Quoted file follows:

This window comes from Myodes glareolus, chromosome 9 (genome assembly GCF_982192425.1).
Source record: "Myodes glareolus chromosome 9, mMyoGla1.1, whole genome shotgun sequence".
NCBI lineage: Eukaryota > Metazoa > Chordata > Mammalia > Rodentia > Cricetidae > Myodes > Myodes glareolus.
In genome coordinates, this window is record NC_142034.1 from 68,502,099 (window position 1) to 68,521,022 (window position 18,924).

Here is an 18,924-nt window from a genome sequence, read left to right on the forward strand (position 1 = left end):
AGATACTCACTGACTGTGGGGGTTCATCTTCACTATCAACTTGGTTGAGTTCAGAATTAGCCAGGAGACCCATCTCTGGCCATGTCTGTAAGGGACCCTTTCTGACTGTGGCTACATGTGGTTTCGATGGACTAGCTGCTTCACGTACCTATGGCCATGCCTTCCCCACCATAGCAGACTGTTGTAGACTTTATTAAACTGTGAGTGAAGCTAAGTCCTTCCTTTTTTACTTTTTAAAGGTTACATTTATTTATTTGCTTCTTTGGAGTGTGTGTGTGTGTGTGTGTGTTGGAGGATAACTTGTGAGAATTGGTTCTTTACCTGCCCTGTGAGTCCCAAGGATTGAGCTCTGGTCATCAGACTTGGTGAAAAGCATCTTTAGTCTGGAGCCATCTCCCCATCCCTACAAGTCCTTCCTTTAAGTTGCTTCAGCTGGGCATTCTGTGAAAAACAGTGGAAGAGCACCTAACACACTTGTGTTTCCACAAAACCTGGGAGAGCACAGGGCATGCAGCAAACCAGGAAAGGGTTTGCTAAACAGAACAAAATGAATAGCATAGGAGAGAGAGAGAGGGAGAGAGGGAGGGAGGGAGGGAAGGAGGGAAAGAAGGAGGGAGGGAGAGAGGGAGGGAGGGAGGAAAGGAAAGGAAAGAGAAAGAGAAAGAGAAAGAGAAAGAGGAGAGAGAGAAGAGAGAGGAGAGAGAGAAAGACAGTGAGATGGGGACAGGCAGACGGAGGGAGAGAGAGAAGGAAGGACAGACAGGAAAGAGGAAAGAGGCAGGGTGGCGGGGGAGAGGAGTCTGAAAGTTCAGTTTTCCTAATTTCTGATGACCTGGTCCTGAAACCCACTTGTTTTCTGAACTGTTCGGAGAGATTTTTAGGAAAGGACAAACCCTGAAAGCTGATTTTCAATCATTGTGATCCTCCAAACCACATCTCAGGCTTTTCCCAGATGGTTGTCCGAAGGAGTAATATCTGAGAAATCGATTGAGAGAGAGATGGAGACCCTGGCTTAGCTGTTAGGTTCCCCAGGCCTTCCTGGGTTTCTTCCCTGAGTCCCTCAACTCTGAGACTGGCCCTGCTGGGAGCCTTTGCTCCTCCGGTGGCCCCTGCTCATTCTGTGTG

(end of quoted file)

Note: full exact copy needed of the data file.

This window comes from Myodes glareolus, chromosome 9 (genome assembly GCF_982192425.1).
Source record: "Myodes glareolus chromosome 9, mMyoGla1.1, whole genome shotgun sequence".
NCBI lineage: Eukaryota > Metazoa > Chordata > Mammalia > Rodentia > Cricetidae > Myodes > Myodes glareolus.
In genome coordinates, this window is record NC_142034.1 from 68,502,099 (window position 1) to 68,521,022 (window position 18,924).

Here is an 18,924-nt window from a genome sequence, read left to right on the forward strand (position 1 = left end):
AGATACTCACTGACTGTGGGGGTTCATCTTCACTATCAACTTGGTTGAGTTCAGAATTAGCCAGGAGACCCATCTCTGGCCATGTCTGTAAGGGACCCTTTCTGACTGTGGCTACATGTGGTTTCGATGGACTAGCTGCTTCACGTACCTATGGCCATGCCTTCCCCACCATAGCAGACTGTTGTAGACTTTATTAAACTGTGAGTGAAGCTAAGTCCTTCCTTTTTTACTTTTTAAAGGTTACATTTATTTATTTGCTTCTTTGGAGTGTGTGTGTGTGTGTGTGTGTTGGAGGATAACTTGTGAGAATTGGTTCTTTACCTGCCCTGTGAGTCCCAAGGATTGAGCTCTGGTCATCAGACTTGGTGAAAAGCATCTTTAGTCTGGAGCCATCTCCCCATCCCTACAAGTCCTTCCTTTAAGTTGCTTCAGCTGGGCATTCTGTGAAAAACAGTGGAAGAGCACCTAACACACTTGTGTTTCCACAAAACCTGGGAGAGCACAGGGCATGCAGCAAACCAGGAAAGGGTTTGCTAAACAGAACAAAATGAATAGCATAGGAGAGAGAGAGAGGGAGAGAGGGAGGGAGGGAGGGAAGGAGGGAAAGAAGGAGGGAGGGAGAGAGGGAGGGAGGGAGGAAAGGAAAGGAAAGAGAAAGAGAAAGAGAAAGAGAAAGAGGAGAGAGAGAAGAGAGAGGAGAGAGAGAAAGACAGTGAGATGGGGACAGGCAGACGGAGGGAGAGAGAGAAGGAAGGACAGACAGGAAAGAGGAAAGAGGCAGGGTGGCGGGGGAGAGGAGTCTGAAAGTTCAGTTTTCCTAATTTCTGATGACCTGGTCCTGAAACCCACTTGTTTTCTGAACTGTTCGGAGAGATTTTTAGGAAAGGACAAACCCTGAAAGCTGATTTTCAATCATTGTGATCCTCCAAACCACATCTCAGGCTTTTCCCAGATGGTTGTCCGAAGGAGTAATATCTGAGAAATCGATTGAGAGAGAGATGGAGACCCTGGCTTAGCTGTTAGGTTCCCCAGGCCTTCCTGGGTTTCTTCCCTGAGTCCCTCAACTCTGAGACTGGCCCTGCTGGGAGCCTTTGCTCCTCCGGTGGCCCCTGCTCATTCTGTGTG